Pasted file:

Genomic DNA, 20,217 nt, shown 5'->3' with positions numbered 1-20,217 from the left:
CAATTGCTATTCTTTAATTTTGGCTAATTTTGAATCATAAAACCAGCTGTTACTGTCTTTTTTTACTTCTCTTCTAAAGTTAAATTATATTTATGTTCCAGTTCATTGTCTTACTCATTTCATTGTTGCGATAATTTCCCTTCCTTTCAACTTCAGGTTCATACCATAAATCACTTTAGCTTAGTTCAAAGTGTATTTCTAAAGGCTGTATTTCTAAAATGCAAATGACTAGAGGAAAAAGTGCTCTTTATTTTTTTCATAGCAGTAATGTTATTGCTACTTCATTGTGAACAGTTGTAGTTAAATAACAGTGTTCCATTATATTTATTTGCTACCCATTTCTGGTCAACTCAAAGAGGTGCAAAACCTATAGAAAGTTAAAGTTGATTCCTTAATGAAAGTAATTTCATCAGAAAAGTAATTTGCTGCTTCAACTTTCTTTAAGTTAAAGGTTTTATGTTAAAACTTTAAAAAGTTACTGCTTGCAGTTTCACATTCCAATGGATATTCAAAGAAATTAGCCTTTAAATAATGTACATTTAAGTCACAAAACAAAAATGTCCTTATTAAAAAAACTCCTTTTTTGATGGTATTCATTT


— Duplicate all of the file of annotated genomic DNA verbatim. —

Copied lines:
Genomic DNA, 20,217 nt, shown 5'->3' with positions numbered 1-20,217 from the left:
CAATTGCTATTCTTTAATTTTGGCTAATTTTGAATCATAAAACCAGCTGTTACTGTCTTTTTTTACTTCTCTTCTAAAGTTAAATTATATTTATGTTCCAGTTCATTGTCTTACTCATTTCATTGTTGCGATAATTTCCCTTCCTTTCAACTTCAGGTTCATACCATAAATCACTTTAGCTTAGTTCAAAGTGTATTTCTAAAGGCTGTATTTCTAAAATGCAAATGACTAGAGGAAAAAGTGCTCTTTATTTTTTTCATAGCAGTAATGTTATTGCTACTTCATTGTGAACAGTTGTAGTTAAATAACAGTGTTCCATTATATTTATTTGCTACCCATTTCTGGTCAACTCAAAGAGGTGCAAAACCTATAGAAAGTTAAAGTTGATTCCTTAATGAAAGTAATTTCATCAGAAAAGTAATTTGCTGCTTCAACTTTCTTTAAGTTAAAGGTTTTATGTTAAAACTTTAAAAAGTTACTGCTTGCAGTTTCACATTCCAATGGATATTCAAAGAAATTAGCCTTTAAATAATGTACATTTAAGTCACAAAACAAAAATGTCCTTATTAAAAAAACTCCTTTTTTGATGGTATTCATTT